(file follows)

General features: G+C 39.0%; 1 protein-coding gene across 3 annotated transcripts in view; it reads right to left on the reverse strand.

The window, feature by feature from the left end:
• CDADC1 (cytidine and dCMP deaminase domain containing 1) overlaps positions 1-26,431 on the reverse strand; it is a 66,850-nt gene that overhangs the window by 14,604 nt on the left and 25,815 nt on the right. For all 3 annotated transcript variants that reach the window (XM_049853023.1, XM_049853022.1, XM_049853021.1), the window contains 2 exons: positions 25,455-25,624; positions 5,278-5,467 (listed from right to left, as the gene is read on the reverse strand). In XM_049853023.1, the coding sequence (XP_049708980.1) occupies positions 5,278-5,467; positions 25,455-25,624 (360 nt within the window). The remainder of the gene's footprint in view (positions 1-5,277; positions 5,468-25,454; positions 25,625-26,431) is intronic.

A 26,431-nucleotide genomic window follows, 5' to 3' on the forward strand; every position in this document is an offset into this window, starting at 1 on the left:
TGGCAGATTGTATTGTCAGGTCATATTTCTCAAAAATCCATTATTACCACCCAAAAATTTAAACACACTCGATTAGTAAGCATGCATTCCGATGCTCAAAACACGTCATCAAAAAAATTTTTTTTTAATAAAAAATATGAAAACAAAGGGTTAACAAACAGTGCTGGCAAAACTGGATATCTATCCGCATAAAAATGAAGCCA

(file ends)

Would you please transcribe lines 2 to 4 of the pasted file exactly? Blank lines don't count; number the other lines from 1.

The window, feature by feature from the left end:
• CDADC1 (cytidine and dCMP deaminase domain containing 1) overlaps positions 1-26,431 on the reverse strand; it is a 66,850-nt gene that overhangs the window by 14,604 nt on the left and 25,815 nt on the right. For all 3 annotated transcript variants that reach the window (XM_049853023.1, XM_049853022.1, XM_049853021.1), the window contains 2 exons: positions 25,455-25,624; positions 5,278-5,467 (listed from right to left, as the gene is read on the reverse strand). In XM_049853023.1, the coding sequence (XP_049708980.1) occupies positions 5,278-5,467; positions 25,455-25,624 (360 nt within the window). The remainder of the gene's footprint in view (positions 1-5,277; positions 5,468-25,454; positions 25,625-26,431) is intronic.

A 26,431-nucleotide genomic window follows, 5' to 3' on the forward strand; every position in this document is an offset into this window, starting at 1 on the left: